Ask the RPS: A guide to preparing your Pre-Reg CV and cover letter

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Every month for our student newsletter ‘Get Involved!’, we’re asking a member of staff at the RPS to give their hints and tips on our topic of the month. For our October edition we’re looking at providing guidance to students when preparing their CV and cover letter to enhance career opportunities in an ever increasing competitive market. We ask Daniel Sutcliffe, Pharmacy Engagement Officer at the RPS and recently qualified pharmacist, his top tips for standing out from the crowd when applying for those all-important Pre-Registration placements.

As a student preparing to apply for their Pre-Registration placements, how important is work experience for their CV?

This is the most important part of your application and often the first part that employers look at. When I worked at St George’s, we had over 200 applicants for our summer placement scheme and one of the main things which differentiated applicants was their previous level of work experience. Put your relevant (pharmacy related work experience) at the top and then your other work experience at the bottom,  reference your work experience in your covering letter.

Decide early on whether you want to pursue a career in hospital or community pharmacy and target your work experience towards these sectors. For community work experience, try the major high street chains first (Boots, Lloyds, Well pharmacy etc), they will all have dedicated summer placement sections on their careers websites and they use them as a chance to get to know applicants before offering them interviews for Pre-Reg positions.

Following this, you may have more luck in applying for work at independent pharmacies. Introduce yourself and hand a copy of your CV to the manager , ask if you can work in their pharmacy for a week or so over summer and mention the fact that you won’t expect to be paid as well as any previous experience you may have. I know lots of colleagues who first got experience in this way, it also shows that you are proactive which can help out in your interviews.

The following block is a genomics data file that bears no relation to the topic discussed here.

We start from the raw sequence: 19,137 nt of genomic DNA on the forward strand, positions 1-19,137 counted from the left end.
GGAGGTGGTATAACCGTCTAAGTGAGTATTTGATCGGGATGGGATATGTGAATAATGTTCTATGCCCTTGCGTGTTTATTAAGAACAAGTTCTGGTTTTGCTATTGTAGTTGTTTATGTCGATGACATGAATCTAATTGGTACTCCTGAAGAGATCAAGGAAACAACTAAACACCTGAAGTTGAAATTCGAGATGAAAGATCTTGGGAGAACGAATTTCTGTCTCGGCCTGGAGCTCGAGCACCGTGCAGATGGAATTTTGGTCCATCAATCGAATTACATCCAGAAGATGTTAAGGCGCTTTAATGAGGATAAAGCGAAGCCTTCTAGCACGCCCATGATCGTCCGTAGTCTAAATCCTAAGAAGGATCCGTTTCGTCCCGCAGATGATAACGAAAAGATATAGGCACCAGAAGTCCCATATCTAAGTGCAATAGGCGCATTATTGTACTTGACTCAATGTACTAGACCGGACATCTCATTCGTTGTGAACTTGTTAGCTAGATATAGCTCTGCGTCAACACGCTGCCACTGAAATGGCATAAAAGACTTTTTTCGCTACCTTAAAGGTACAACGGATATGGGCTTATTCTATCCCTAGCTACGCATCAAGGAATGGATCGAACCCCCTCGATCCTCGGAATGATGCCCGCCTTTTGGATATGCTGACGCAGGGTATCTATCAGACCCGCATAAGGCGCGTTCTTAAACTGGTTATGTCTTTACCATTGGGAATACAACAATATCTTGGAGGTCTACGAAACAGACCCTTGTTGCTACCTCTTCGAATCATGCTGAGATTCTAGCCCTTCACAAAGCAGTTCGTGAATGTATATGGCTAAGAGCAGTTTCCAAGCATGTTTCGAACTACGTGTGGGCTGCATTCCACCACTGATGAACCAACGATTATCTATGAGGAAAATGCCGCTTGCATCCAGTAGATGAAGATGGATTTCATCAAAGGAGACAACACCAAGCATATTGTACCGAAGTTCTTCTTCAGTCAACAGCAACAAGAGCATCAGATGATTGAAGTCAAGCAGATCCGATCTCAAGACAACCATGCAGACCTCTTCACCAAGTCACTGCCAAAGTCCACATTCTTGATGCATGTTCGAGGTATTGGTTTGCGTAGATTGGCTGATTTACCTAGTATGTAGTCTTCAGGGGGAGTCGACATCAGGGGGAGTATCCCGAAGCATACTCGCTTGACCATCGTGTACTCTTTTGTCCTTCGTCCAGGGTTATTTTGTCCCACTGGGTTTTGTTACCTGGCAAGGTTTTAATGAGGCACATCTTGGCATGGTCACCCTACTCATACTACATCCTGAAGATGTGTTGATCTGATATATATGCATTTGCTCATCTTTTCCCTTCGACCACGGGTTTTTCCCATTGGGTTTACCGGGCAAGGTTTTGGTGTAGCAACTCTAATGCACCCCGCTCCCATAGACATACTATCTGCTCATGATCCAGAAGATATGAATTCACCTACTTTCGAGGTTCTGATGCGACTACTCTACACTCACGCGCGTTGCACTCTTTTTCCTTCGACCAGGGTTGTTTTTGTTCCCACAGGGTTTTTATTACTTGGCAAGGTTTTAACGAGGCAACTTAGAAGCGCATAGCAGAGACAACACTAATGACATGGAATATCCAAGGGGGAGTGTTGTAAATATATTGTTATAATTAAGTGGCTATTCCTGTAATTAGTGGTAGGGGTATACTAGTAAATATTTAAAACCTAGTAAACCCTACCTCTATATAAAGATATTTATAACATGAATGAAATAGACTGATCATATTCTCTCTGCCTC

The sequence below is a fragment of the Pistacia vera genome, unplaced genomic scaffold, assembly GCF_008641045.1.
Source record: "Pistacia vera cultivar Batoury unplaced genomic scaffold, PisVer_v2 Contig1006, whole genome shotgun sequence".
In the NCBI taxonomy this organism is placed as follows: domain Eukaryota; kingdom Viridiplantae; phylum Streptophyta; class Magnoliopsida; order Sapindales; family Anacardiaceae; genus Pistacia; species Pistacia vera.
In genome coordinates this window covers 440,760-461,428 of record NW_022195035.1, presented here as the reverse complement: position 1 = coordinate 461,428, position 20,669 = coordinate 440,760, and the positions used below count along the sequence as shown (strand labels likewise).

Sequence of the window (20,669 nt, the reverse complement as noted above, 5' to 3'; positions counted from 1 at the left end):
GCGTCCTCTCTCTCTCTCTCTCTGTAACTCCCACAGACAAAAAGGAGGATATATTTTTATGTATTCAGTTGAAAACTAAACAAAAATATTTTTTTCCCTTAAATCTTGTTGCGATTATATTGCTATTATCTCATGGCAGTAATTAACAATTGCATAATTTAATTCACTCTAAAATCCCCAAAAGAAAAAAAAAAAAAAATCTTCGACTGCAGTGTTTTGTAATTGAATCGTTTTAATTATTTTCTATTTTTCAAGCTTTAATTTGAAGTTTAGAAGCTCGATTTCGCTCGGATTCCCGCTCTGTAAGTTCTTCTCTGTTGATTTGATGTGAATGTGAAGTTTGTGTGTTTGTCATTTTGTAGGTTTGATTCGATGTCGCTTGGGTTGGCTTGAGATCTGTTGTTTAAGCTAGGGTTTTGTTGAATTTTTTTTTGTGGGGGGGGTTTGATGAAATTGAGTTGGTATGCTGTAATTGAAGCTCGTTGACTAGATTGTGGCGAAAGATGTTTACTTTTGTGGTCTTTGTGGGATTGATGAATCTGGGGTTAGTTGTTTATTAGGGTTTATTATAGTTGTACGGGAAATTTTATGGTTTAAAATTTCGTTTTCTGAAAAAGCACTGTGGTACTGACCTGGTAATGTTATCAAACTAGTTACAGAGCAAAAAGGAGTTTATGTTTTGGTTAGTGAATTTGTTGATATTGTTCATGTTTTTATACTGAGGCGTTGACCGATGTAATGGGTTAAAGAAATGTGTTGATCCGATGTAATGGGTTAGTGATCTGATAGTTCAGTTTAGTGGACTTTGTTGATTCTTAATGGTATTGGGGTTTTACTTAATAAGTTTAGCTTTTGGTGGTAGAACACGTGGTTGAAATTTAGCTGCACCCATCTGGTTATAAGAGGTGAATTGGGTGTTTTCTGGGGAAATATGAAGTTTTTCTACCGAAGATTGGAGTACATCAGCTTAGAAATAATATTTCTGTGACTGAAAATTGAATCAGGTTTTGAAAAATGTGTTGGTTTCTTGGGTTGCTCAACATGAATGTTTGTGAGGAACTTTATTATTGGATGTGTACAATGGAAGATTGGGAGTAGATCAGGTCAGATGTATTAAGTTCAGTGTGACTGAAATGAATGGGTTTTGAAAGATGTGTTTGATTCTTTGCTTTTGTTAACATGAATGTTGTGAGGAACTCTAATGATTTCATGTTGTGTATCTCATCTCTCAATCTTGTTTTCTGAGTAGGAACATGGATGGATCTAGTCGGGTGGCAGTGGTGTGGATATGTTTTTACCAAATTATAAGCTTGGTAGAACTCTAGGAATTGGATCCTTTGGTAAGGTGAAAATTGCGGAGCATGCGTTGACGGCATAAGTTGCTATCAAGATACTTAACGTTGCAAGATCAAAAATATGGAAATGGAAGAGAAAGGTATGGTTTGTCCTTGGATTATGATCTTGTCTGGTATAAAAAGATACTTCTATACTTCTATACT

Hospital work experience placements can be more difficult to find, however a useful link can be found here which outlines the various hospital trusts and relevant contacts across the country.

Prepare a CV and send it out to as many hospitals as you wish, then try calling hospital pharmacy departments expressing your interest in doing a hospital placement. I managed to get work experience in Harrogate and Hillingdon by doing this, so it can work.

How did you make sure you stood out from the crowd to your employer when applying for pre-registration applications and jobs?

If you are applying to a hospital, be sure to take time over your pharmalife application, it really shows when you put a lot of effort in. Find out about the key services and hospital trust values, customising your application to mention them.

Relate everything back to your experience and be very enthusiastic. Express how passionate you are to learn, mention times you’ve demonstrated key skills: prioritisation, time management, organisation, working in teams and compassion. For instance, you may have been busy dispensing a repeat prescription for the next day, but reprioritised to help out at the counter because of a distressed or ill patient which would demonstrate multiple key skills. Remember, everything is about the patient, therefore try and thread this in to your responses to application and interview questions.

What top tips & advice can you give to students when trying to achieve that perfect CV & cover letter?

Take care when choosing the style and formatting of your CV, there are lots of templates available to give you an idea of how to set it out, but it’s a good idea to make your CV your own so that it looks unique, don’t use comic sans when your designing your CV (you’d be surprised how many applicants do, and it leaves a poor first impression). The RPS has great guides on CV construction, how to write a covering letter which I’ve found really useful.

Make sure your covering letter is no longer than a page of A4 with lots of flashy keywords. Try to get across how passionate and enthusiastic you are for pharmacy and why you’re applying to that particular company or hospital, If you have lots of work experience then mention that too. There’s no need to write ‘CV’ at the top, employers will know what it is, but do provide your name, contact details and RPS number. Start your CV with a short paragraph explaining your key skills, and how you have previously demonstrated these. Make your CV concise, after each work experience entry on your CV briefly mention what you did, what you learned, and how much you enjoyed it. Finally, sign off your CV with some contacts for references, your university tutor and any recent employers are a good idea.

Find more support on our careers support section of the RPS website.

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